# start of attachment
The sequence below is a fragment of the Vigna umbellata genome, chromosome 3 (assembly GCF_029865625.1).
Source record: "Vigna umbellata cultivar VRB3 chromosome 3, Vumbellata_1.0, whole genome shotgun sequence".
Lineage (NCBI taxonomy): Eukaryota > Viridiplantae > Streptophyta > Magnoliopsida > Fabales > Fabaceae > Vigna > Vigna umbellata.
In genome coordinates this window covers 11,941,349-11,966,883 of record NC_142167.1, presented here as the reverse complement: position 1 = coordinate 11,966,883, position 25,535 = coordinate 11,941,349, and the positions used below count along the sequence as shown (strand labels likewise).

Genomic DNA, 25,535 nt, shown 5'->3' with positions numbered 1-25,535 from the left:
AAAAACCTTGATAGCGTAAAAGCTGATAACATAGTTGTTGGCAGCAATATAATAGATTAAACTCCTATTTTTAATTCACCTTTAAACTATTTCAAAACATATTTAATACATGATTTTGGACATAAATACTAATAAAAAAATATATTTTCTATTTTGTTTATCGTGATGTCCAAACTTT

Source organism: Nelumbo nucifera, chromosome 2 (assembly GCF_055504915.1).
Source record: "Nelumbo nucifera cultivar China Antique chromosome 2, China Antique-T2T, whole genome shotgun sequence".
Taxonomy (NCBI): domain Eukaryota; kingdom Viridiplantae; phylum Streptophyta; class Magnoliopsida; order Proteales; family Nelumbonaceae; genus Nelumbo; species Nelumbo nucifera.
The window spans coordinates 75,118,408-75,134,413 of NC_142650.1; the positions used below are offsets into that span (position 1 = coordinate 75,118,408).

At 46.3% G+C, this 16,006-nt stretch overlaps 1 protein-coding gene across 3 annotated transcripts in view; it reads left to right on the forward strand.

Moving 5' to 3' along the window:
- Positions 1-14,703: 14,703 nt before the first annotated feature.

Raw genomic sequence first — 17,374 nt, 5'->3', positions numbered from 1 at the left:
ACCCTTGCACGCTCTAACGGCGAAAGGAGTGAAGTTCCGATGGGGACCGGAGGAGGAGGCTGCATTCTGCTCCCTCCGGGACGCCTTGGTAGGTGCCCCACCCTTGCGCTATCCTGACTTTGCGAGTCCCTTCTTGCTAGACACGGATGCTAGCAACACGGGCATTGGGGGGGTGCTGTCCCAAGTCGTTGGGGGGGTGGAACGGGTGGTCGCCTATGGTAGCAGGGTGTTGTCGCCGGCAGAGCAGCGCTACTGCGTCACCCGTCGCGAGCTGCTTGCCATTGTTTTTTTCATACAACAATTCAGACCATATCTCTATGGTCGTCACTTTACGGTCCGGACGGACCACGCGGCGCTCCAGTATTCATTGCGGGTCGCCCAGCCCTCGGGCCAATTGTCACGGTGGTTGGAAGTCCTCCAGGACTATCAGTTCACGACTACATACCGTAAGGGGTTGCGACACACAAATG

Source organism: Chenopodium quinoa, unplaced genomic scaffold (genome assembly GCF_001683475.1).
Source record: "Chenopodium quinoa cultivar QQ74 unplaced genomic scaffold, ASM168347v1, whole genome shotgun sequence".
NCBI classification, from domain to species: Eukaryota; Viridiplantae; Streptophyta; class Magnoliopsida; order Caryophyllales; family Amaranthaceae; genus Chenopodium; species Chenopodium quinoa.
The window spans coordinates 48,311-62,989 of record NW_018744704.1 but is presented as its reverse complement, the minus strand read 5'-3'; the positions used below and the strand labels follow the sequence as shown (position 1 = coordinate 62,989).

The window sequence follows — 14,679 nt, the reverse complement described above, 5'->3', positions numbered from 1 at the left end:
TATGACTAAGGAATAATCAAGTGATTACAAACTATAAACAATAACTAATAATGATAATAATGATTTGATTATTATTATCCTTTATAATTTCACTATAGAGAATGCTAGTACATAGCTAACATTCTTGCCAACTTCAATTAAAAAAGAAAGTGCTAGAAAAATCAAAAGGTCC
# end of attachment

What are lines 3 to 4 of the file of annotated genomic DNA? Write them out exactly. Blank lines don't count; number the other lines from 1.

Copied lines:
Lineage (NCBI taxonomy): Eukaryota > Viridiplantae > Streptophyta > Magnoliopsida > Fabales > Fabaceae > Vigna > Vigna umbellata.
In genome coordinates this window covers 11,941,349-11,966,883 of record NC_142167.1, presented here as the reverse complement: position 1 = coordinate 11,966,883, position 25,535 = coordinate 11,941,349, and the positions used below count along the sequence as shown (strand labels likewise).